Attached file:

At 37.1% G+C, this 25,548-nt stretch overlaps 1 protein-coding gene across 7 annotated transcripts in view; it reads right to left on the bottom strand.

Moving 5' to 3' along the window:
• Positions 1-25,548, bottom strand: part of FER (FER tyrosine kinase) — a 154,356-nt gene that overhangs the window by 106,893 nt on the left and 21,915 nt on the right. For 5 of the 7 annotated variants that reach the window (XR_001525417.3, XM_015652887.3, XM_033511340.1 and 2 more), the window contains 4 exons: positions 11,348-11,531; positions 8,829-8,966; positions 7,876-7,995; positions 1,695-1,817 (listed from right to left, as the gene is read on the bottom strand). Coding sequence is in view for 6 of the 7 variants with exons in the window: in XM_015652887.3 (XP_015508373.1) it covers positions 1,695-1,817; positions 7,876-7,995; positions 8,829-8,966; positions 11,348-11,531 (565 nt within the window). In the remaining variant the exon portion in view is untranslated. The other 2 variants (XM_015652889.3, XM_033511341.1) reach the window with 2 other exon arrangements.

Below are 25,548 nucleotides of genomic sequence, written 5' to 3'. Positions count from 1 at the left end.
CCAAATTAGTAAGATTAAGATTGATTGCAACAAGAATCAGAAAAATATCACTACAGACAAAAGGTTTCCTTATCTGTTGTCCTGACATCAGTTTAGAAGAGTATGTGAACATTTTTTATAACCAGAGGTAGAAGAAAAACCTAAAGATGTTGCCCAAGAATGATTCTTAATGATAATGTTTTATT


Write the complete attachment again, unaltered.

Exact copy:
At 37.1% G+C, this 25,548-nt stretch overlaps 1 protein-coding gene across 7 annotated transcripts in view; it reads right to left on the bottom strand.

Moving 5' to 3' along the window:
• Positions 1-25,548, bottom strand: part of FER (FER tyrosine kinase) — a 154,356-nt gene that overhangs the window by 106,893 nt on the left and 21,915 nt on the right. For 5 of the 7 annotated variants that reach the window (XR_001525417.3, XM_015652887.3, XM_033511340.1 and 2 more), the window contains 4 exons: positions 11,348-11,531; positions 8,829-8,966; positions 7,876-7,995; positions 1,695-1,817 (listed from right to left, as the gene is read on the bottom strand). Coding sequence is in view for 6 of the 7 variants with exons in the window: in XM_015652887.3 (XP_015508373.1) it covers positions 1,695-1,817; positions 7,876-7,995; positions 8,829-8,966; positions 11,348-11,531 (565 nt within the window). In the remaining variant the exon portion in view is untranslated. The other 2 variants (XM_015652889.3, XM_033511341.1) reach the window with 2 other exon arrangements.

Below are 25,548 nucleotides of genomic sequence, written 5' to 3'. Positions count from 1 at the left end.
CCAAATTAGTAAGATTAAGATTGATTGCAACAAGAATCAGAAAAATATCACTACAGACAAAAGGTTTCCTTATCTGTTGTCCTGACATCAGTTTAGAAGAGTATGTGAACATTTTTTATAACCAGAGGTAGAAGAAAAACCTAAAGATGTTGCCCAAGAATGATTCTTAATGATAATGTTTTATT